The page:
Call our free helpline0808 808 3555
Call our free helpline
0808 808 3555
This page is about the admissions process. In this section you can
also read about:
Finding the right school
Listen to our parent adviser Jill give her tips on
applying for a secondary school place
School admissions can be stressful for any family. The choice
parents have is often limited by where they live, complex admission
arrangements and increased pressure on school places in the area.
Families with disabled children may have additional concerns about
whether a school will include their child, keep them safe and give
them the help they need to learn.
The information on this page will help you apply for a place for
your child, whether they are starting school for the first time or
changing to another school.
Most children with special
educational needs and disabilities (SEND) will get a school
place in the same way as children without SEND. There is a
different system for children with an Education Health and
Care (EHC) plan / statement of special
educational needs. We'll look at both.
Most children with special educational needs (SEN) do not have
an EHC plan. They are supported from the help generally available
in the school. These children must go to mainstream school, and
they will get a school place through the normal admissions
Nomal admissions round
This is when children start school for the first time or move to
a different phase of education, for example from primary to
secondary school. Admissions are coordinated centrally by the local
authority where the child lives. There is a single national
deadline for secondary applications (31 October) and one for
primary applications (15 January).
When applying for your child, you will need to fill in a single
form and state the schools you'd like in order of preference. You
can apply for schools outside your own local authority if you want
to, but you still use your own local authority's form.
The information on your form is then passed to the schools to
decide whether they can offer your child a place based on their
Many schools have more applicants than places available and use
oversubscription criteria to decide which children have
Criteria for community schools and some church schools are set
by the local authority. Criteria for all other state-funded schools
are set by the governors of the school. It is important to check
the oversubscription criteria to see how likely your child is to
get a place. You should include as a back up at least one school in
your list where your child has a good chance of a place.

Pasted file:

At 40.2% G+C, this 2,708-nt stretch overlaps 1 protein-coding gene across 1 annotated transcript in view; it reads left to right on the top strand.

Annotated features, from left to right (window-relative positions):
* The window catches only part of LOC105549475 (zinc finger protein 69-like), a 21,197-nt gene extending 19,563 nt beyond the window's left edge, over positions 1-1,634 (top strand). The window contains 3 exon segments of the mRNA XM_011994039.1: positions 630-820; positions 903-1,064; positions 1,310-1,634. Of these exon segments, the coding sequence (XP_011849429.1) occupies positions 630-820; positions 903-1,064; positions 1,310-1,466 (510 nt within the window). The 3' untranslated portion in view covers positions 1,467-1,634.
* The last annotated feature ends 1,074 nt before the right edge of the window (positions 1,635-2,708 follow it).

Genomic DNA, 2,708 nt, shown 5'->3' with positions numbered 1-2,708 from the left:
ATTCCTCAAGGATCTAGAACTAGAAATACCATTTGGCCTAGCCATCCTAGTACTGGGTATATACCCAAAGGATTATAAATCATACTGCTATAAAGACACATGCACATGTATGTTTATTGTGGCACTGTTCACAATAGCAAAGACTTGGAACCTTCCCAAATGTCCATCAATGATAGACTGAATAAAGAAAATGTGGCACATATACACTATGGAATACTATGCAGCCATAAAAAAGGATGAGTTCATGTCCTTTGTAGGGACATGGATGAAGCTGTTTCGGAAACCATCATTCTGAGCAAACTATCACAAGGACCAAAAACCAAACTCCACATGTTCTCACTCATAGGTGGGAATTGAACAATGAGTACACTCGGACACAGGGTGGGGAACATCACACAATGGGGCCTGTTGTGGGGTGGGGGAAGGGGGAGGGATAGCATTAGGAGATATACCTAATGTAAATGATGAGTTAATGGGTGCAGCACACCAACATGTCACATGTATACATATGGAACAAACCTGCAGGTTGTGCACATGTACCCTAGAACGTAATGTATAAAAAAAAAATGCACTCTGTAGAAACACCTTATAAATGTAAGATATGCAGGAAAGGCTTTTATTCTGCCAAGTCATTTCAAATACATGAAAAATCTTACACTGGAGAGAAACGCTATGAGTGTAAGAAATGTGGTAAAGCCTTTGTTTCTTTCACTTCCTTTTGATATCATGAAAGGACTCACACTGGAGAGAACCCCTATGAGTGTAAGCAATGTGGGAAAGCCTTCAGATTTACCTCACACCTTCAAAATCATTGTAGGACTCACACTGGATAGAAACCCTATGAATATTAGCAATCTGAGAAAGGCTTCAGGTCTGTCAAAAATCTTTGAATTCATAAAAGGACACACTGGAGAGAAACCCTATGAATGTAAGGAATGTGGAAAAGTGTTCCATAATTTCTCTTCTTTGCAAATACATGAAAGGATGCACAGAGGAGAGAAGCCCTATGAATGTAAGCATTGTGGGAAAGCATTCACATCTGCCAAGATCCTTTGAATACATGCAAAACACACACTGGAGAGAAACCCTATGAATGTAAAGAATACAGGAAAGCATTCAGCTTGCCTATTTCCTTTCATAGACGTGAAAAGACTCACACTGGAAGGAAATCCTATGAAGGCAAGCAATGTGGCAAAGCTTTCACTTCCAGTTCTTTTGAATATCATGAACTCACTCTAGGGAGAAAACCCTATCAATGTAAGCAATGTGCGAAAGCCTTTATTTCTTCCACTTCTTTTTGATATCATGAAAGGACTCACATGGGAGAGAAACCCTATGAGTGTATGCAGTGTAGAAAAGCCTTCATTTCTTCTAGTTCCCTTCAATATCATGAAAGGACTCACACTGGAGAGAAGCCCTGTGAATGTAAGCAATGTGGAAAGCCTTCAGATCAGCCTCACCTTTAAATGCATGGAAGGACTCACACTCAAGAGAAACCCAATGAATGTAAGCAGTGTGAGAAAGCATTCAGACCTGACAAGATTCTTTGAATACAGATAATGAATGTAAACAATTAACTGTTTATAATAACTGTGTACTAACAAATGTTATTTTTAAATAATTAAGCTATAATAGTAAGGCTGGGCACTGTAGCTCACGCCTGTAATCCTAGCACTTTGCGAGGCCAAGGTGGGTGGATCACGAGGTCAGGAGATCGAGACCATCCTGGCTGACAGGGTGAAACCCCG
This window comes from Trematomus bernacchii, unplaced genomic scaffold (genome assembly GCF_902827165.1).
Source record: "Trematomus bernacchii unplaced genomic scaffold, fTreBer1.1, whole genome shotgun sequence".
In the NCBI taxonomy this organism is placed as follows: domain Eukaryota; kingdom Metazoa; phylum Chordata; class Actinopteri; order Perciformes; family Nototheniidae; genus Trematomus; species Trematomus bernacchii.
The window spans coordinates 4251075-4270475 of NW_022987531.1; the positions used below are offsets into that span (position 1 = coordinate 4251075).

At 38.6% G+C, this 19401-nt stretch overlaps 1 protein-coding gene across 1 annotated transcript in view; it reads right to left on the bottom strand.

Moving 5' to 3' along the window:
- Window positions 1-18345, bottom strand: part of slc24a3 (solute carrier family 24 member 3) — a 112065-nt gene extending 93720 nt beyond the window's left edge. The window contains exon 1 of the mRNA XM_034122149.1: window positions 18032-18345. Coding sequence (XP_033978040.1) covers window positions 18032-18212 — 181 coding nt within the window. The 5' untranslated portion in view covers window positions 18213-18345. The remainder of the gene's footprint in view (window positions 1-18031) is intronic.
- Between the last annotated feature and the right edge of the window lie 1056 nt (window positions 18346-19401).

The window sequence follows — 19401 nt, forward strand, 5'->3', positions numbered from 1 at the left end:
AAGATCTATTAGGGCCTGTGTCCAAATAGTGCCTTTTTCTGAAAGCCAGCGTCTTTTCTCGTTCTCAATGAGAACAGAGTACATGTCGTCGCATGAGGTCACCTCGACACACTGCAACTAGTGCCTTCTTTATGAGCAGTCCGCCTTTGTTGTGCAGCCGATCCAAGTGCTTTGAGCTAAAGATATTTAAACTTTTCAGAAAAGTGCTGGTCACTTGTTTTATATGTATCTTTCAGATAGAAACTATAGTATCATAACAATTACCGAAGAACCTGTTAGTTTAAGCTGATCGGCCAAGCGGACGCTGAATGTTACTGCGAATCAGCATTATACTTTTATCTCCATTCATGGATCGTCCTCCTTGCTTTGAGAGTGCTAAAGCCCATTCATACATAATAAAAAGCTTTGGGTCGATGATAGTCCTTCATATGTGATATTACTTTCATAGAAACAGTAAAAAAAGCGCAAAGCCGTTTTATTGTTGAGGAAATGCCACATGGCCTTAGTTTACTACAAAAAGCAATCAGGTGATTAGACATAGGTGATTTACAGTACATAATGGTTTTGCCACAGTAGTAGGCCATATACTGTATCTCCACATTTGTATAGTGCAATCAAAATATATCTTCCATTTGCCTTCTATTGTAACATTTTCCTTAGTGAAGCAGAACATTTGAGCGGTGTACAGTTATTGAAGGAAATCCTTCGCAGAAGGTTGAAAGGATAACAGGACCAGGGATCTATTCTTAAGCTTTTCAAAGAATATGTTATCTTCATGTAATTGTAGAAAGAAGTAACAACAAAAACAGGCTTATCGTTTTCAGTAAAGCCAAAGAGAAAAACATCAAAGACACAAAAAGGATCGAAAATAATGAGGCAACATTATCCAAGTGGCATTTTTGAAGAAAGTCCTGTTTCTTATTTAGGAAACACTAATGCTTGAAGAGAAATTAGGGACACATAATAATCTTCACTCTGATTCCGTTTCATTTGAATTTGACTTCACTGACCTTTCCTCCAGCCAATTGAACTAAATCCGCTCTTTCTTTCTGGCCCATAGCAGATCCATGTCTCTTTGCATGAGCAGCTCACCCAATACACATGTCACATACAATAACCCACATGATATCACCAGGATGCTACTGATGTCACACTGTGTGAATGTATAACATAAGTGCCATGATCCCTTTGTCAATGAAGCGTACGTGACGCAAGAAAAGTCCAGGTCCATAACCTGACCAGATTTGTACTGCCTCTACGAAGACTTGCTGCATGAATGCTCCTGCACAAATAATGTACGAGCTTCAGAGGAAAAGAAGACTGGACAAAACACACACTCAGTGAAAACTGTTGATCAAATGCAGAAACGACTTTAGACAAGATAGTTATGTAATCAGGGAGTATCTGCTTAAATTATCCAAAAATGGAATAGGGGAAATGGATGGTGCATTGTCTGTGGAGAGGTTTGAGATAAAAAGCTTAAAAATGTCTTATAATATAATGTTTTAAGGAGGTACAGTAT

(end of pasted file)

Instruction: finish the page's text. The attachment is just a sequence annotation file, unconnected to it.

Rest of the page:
Common criteria are:
Faith schools generally give priority to children of that
particular faith. You may need to fill in a separate form with
details of religious practice, for example church attendance. Other
schools may select children on the basis of academic potential or
offer a set number of places to children with an aptitude in sport,
music or languages.
Parents sometimes ask if their child can get priority because of
a disability, medical condition or special educational need. All
schools must admit children with an EHC plan that names the school,
but other children with SEN do not automatically have priority.
Most local authorities have an expectation that all schools in the
area are able to cater for common difficulties.
Some schools do have a criterion for exceptional social or
medical need, but this is not universal, and such criteria can be
hard to meet. You are likely to need professional evidence that
your child's needs cannot be met in any other school. It is
important to submit evidence of this when you apply.
Offer of a school
The schools you've listed will each decide whether they can
offer your child a place. The local authority will consider these
offers against your preferences, along with everyone else's. And on
national offer day (1 March for secondary, 16 April for primary),
you'll get a single offer of a school.
Your offer will be the highest preference school on your list
that can give your child a place. If none of your preferences can
offer your child a place - because too many other children are
higher up on the oversubscription criteria - you'll be offered
another school. This is likely to be the nearest school with places
still available. Usually there will be a form to fill in to confirm
that you accept the school offered.
If you have moved into an area outside of the normal admissions
round, or if you want a change of school for your child, this is
known as an 'in-year' admission. The process for this varies
between areas and schools. Not all in-year admissions are
co-ordinated by the local authority, so you may need to apply
directly to the school. Contact the admissions section in your
local authority for more details. As a general rule, if a school
has a place available they cannot refuse to admit your child.
What if I'm not happy with the school offered?
If you are not happy with the school you have been offered,
don't panic. There are a number of things you can do: